One way or another oil is on its way out. Either we will start to run out in the next couple of decades -- and Jeremy Rifkin begins his book with a compelling case that it will be sooner rather than later -- or the prospect of global warming will force us to find other fuels. As this comprehensive volume makes clear, the post-carbon world really has only one option to rely on: hydrogen fuel cells. These generators are more than twice as efficient as combustion engines and produce only water and heat as by-products. And unlike other forms of clean energy, they can be made to power anything from a Chrysler to the Chrysler Building.
Hydrogen is ubiquitous in nature, but it's usually bound up with other elements (as in H2O). At present it is cheaper to strip it from natural gas, but if hydrogen is to sustainably replace fossil fuels, Rifkin writes, we'll need to split it from water instead, using wind or solar power. And he's insistent that we need to plan now for these renewables -- before our other fuel supplies start to dwindle.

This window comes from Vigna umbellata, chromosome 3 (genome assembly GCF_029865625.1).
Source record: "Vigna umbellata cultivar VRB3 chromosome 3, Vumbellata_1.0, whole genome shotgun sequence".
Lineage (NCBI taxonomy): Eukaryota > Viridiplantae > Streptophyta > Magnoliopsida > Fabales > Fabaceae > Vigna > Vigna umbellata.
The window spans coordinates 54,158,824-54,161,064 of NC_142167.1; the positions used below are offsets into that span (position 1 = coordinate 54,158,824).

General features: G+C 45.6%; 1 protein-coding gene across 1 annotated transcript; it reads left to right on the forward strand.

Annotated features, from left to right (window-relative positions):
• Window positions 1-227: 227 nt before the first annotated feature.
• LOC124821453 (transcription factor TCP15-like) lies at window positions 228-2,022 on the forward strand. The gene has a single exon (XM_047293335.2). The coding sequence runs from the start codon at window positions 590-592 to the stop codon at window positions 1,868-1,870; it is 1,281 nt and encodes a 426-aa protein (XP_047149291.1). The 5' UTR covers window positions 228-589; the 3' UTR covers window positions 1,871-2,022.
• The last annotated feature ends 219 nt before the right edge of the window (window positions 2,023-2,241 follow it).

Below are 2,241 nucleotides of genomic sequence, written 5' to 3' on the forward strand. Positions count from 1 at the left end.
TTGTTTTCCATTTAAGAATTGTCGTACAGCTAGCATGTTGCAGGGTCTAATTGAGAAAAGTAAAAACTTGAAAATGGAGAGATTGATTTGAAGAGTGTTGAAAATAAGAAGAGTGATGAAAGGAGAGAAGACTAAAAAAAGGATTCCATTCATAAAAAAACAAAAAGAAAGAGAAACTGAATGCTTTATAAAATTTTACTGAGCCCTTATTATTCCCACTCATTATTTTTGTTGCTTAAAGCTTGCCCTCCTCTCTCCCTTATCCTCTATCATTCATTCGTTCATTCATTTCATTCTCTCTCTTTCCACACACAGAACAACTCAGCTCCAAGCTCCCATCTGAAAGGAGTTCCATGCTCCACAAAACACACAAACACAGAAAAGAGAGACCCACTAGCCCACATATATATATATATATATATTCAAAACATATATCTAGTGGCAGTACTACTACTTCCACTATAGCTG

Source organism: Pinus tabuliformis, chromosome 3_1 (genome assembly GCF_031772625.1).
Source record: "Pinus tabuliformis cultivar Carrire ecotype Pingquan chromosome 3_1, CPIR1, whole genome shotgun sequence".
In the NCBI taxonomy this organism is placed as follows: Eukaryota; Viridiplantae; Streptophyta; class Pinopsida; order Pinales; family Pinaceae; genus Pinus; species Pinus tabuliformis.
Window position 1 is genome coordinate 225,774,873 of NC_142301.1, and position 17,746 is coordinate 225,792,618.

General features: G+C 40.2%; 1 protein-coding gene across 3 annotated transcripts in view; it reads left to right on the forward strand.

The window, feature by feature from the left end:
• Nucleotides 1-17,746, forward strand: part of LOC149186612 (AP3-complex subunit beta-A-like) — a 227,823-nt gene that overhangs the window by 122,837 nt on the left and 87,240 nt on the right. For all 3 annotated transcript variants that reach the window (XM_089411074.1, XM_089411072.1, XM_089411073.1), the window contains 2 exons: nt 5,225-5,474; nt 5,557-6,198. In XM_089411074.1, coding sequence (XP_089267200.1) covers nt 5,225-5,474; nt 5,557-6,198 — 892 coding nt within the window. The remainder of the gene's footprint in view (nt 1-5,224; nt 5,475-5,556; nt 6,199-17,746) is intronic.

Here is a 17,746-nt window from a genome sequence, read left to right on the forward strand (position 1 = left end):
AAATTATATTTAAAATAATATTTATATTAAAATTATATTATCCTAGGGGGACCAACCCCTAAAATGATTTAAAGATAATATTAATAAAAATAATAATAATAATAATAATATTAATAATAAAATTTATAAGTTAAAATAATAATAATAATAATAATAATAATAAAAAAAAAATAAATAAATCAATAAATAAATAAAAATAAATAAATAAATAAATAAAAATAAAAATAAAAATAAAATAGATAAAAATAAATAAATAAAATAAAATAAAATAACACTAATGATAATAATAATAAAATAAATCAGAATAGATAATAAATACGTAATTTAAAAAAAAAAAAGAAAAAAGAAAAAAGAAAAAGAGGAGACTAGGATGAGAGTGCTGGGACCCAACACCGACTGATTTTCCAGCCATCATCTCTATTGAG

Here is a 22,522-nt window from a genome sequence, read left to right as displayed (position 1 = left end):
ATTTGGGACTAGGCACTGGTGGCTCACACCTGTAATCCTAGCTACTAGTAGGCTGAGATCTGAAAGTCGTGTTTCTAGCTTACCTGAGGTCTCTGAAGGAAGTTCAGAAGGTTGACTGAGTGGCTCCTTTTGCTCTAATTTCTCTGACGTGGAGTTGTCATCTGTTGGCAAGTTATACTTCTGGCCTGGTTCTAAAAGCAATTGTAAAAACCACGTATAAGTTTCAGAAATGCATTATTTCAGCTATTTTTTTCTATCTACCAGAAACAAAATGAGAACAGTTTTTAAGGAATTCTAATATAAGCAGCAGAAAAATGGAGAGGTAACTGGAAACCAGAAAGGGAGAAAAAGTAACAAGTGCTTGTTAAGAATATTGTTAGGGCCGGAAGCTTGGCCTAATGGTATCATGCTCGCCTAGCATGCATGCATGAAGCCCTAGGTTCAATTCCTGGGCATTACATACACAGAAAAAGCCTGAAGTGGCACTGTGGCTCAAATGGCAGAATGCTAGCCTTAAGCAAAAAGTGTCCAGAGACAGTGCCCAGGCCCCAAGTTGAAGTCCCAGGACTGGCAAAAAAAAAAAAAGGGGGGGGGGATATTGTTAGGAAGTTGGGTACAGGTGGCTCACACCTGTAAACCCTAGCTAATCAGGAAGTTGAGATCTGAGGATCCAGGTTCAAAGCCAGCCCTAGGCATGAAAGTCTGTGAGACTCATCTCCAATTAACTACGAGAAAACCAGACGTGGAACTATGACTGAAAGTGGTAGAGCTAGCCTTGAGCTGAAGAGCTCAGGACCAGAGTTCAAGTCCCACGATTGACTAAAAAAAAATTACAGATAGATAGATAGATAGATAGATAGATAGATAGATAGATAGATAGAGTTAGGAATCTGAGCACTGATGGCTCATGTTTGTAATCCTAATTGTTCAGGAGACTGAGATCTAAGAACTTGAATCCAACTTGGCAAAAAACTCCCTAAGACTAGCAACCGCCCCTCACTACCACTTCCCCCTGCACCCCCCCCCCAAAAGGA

Rifkin also explains in workable detail how a hydrogen economy could be far more decentralized and democratic than our current energy system. An optimistic futurist, he envisions urban and rural cooperatives combining the output of locally owned fuel cells in a "hydrogen energy web," which would let people trade electrons the way Napster let them pass around Moby tracks. As you might guess, it's a vision that the Exxons of the world will do their best to oppose -- and since at the moment they control our government, Rifkin's book is really a call to political arms. And not a moment too soon.